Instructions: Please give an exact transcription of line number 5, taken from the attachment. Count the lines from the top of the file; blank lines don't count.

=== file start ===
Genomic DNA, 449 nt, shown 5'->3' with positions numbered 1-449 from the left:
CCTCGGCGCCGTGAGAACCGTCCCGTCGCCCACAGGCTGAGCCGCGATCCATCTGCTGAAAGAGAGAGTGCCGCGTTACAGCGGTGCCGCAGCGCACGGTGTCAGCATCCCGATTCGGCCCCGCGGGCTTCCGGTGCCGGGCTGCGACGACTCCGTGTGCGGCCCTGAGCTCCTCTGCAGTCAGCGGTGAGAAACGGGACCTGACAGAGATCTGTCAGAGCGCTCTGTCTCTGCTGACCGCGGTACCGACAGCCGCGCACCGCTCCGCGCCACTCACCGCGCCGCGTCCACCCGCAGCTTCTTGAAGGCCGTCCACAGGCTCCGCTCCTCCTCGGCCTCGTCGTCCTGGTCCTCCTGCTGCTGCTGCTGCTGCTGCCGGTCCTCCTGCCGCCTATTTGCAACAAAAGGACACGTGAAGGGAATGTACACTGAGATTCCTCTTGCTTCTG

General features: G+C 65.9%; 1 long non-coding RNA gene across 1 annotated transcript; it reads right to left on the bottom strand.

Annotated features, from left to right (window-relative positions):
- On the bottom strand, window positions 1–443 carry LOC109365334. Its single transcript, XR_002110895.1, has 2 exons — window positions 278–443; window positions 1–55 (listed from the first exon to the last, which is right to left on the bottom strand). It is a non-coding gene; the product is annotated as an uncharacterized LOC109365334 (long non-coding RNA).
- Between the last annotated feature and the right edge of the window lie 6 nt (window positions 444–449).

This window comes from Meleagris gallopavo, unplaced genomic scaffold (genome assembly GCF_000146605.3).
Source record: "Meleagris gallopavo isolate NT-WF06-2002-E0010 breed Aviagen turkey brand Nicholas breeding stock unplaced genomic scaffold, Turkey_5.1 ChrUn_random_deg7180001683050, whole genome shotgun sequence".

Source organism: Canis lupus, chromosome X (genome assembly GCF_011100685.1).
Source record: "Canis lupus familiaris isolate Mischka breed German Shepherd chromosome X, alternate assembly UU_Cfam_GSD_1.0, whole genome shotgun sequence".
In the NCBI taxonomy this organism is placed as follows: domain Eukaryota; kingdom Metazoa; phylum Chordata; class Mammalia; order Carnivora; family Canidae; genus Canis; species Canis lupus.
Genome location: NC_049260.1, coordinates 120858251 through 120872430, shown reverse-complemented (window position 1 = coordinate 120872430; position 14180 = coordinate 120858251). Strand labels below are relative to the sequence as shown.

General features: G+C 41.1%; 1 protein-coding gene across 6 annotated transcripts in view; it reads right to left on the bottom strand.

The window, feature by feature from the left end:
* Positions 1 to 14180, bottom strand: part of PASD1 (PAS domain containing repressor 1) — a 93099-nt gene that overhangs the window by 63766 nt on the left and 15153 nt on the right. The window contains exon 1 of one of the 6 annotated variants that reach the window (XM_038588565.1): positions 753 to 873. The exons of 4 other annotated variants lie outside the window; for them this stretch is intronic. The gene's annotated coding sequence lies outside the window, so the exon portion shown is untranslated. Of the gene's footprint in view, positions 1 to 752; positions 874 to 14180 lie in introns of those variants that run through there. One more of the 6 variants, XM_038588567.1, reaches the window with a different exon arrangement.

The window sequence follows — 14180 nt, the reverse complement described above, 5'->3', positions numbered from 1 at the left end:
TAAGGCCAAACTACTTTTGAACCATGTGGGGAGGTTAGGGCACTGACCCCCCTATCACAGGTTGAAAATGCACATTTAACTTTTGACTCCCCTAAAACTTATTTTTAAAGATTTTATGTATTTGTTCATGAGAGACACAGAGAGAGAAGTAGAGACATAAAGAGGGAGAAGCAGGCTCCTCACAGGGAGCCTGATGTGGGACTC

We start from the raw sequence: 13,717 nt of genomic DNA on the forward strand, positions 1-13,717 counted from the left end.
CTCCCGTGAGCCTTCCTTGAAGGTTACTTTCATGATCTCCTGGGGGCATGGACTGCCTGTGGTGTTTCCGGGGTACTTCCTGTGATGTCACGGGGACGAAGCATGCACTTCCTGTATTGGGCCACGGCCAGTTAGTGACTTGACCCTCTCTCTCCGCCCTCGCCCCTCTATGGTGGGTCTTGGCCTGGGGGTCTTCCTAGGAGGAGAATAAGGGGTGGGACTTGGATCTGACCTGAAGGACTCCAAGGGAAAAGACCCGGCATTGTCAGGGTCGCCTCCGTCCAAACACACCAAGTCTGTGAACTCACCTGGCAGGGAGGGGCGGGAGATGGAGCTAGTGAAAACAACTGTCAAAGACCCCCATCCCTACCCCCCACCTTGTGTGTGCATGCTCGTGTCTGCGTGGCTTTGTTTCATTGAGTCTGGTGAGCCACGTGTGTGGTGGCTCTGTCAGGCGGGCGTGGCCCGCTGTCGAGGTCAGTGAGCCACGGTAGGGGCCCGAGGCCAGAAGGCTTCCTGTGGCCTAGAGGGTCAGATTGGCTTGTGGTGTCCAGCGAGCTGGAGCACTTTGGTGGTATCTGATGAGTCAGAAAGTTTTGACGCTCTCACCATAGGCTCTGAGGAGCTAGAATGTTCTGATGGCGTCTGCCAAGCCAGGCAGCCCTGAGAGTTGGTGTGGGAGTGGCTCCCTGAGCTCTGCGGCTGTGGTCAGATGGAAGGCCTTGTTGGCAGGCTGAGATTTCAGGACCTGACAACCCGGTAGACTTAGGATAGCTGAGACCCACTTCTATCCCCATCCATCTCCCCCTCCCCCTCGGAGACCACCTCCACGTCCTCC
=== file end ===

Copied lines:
- On the bottom strand, window positions 1–443 carry LOC109365334. Its single transcript, XR_002110895.1, has 2 exons — window positions 278–443; window positions 1–55 (listed from the first exon to the last, which is right to left on the bottom strand). It is a non-coding gene; the product is annotated as an uncharacterized LOC109365334 (long non-coding RNA).